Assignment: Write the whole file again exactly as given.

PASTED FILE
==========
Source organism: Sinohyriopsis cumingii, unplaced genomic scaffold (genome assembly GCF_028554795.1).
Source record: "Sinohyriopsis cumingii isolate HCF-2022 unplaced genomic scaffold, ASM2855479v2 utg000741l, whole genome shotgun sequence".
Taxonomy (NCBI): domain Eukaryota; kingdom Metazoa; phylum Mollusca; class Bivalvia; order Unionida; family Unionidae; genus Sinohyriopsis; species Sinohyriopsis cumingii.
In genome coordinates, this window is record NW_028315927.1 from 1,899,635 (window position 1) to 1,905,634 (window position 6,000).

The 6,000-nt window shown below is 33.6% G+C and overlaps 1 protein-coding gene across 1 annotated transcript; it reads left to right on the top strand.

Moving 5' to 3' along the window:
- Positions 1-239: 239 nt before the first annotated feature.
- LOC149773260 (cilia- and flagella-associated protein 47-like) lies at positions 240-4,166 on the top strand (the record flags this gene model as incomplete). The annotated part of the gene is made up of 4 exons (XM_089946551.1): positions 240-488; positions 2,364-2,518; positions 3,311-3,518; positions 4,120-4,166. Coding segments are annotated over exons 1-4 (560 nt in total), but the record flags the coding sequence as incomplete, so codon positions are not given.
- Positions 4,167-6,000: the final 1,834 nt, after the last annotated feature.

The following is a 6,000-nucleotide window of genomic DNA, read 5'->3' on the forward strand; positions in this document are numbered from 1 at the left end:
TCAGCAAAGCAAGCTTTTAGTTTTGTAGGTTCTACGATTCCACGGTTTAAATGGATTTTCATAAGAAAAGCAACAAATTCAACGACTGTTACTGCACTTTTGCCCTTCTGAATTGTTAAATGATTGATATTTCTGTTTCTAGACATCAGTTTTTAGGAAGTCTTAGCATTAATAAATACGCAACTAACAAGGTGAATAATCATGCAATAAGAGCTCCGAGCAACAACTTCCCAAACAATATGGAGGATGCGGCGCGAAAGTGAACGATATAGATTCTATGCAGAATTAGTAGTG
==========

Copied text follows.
Source organism: Sinohyriopsis cumingii, unplaced genomic scaffold (genome assembly GCF_028554795.1).
Source record: "Sinohyriopsis cumingii isolate HCF-2022 unplaced genomic scaffold, ASM2855479v2 utg000741l, whole genome shotgun sequence".
Taxonomy (NCBI): domain Eukaryota; kingdom Metazoa; phylum Mollusca; class Bivalvia; order Unionida; family Unionidae; genus Sinohyriopsis; species Sinohyriopsis cumingii.
In genome coordinates, this window is record NW_028315927.1 from 1,899,635 (window position 1) to 1,905,634 (window position 6,000).

The 6,000-nt window shown below is 33.6% G+C and overlaps 1 protein-coding gene across 1 annotated transcript; it reads left to right on the top strand.

Moving 5' to 3' along the window:
- Positions 1-239: 239 nt before the first annotated feature.
- LOC149773260 (cilia- and flagella-associated protein 47-like) lies at positions 240-4,166 on the top strand (the record flags this gene model as incomplete). The annotated part of the gene is made up of 4 exons (XM_089946551.1): positions 240-488; positions 2,364-2,518; positions 3,311-3,518; positions 4,120-4,166. Coding segments are annotated over exons 1-4 (560 nt in total), but the record flags the coding sequence as incomplete, so codon positions are not given.
- Positions 4,167-6,000: the final 1,834 nt, after the last annotated feature.

The following is a 6,000-nucleotide window of genomic DNA, read 5'->3' on the forward strand; positions in this document are numbered from 1 at the left end:
TCAGCAAAGCAAGCTTTTAGTTTTGTAGGTTCTACGATTCCACGGTTTAAATGGATTTTCATAAGAAAAGCAACAAATTCAACGACTGTTACTGCACTTTTGCCCTTCTGAATTGTTAAATGATTGATATTTCTGTTTCTAGACATCAGTTTTTAGGAAGTCTTAGCATTAATAAATACGCAACTAACAAGGTGAATAATCATGCAATAAGAGCTCCGAGCAACAACTTCCCAAACAATATGGAGGATGCGGCGCGAAAGTGAACGATATAGATTCTATGCAGAATTAGTAGTG